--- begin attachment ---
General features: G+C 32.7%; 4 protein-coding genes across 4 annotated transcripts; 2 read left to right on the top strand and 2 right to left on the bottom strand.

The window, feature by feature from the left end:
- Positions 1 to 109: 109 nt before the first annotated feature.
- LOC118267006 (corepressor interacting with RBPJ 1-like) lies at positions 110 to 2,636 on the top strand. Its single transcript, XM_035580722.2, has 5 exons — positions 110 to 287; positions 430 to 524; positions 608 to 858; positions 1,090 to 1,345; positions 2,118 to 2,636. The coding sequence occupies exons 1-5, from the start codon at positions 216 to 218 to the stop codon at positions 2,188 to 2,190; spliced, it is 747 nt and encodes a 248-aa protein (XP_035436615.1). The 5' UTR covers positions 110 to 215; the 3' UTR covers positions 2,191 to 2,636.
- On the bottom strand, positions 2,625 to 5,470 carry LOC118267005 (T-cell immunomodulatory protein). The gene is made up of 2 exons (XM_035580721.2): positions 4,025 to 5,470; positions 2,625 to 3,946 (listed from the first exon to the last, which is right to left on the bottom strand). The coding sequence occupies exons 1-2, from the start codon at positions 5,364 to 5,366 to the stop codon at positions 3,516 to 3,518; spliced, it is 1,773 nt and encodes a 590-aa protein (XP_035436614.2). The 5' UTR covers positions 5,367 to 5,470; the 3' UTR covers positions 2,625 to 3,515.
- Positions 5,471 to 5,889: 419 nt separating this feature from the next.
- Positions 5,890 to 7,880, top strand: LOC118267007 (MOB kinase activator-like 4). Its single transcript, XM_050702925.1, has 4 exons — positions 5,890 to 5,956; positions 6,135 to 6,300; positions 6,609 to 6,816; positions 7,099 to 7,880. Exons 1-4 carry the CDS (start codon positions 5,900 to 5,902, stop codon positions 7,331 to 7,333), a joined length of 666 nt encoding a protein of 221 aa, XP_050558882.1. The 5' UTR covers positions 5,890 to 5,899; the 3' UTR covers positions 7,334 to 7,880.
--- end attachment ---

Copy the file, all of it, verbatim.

General features: G+C 32.7%; 4 protein-coding genes across 4 annotated transcripts; 2 read left to right on the top strand and 2 right to left on the bottom strand.

The window, feature by feature from the left end:
- Positions 1 to 109: 109 nt before the first annotated feature.
- LOC118267006 (corepressor interacting with RBPJ 1-like) lies at positions 110 to 2,636 on the top strand. Its single transcript, XM_035580722.2, has 5 exons — positions 110 to 287; positions 430 to 524; positions 608 to 858; positions 1,090 to 1,345; positions 2,118 to 2,636. The coding sequence occupies exons 1-5, from the start codon at positions 216 to 218 to the stop codon at positions 2,188 to 2,190; spliced, it is 747 nt and encodes a 248-aa protein (XP_035436615.1). The 5' UTR covers positions 110 to 215; the 3' UTR covers positions 2,191 to 2,636.
- On the bottom strand, positions 2,625 to 5,470 carry LOC118267005 (T-cell immunomodulatory protein). The gene is made up of 2 exons (XM_035580721.2): positions 4,025 to 5,470; positions 2,625 to 3,946 (listed from the first exon to the last, which is right to left on the bottom strand). The coding sequence occupies exons 1-2, from the start codon at positions 5,364 to 5,366 to the stop codon at positions 3,516 to 3,518; spliced, it is 1,773 nt and encodes a 590-aa protein (XP_035436614.2). The 5' UTR covers positions 5,367 to 5,470; the 3' UTR covers positions 2,625 to 3,515.
- Positions 5,471 to 5,889: 419 nt separating this feature from the next.
- Positions 5,890 to 7,880, top strand: LOC118267007 (MOB kinase activator-like 4). Its single transcript, XM_050702925.1, has 4 exons — positions 5,890 to 5,956; positions 6,135 to 6,300; positions 6,609 to 6,816; positions 7,099 to 7,880. Exons 1-4 carry the CDS (start codon positions 5,900 to 5,902, stop codon positions 7,331 to 7,333), a joined length of 666 nt encoding a protein of 221 aa, XP_050558882.1. The 5' UTR covers positions 5,890 to 5,899; the 3' UTR covers positions 7,334 to 7,880.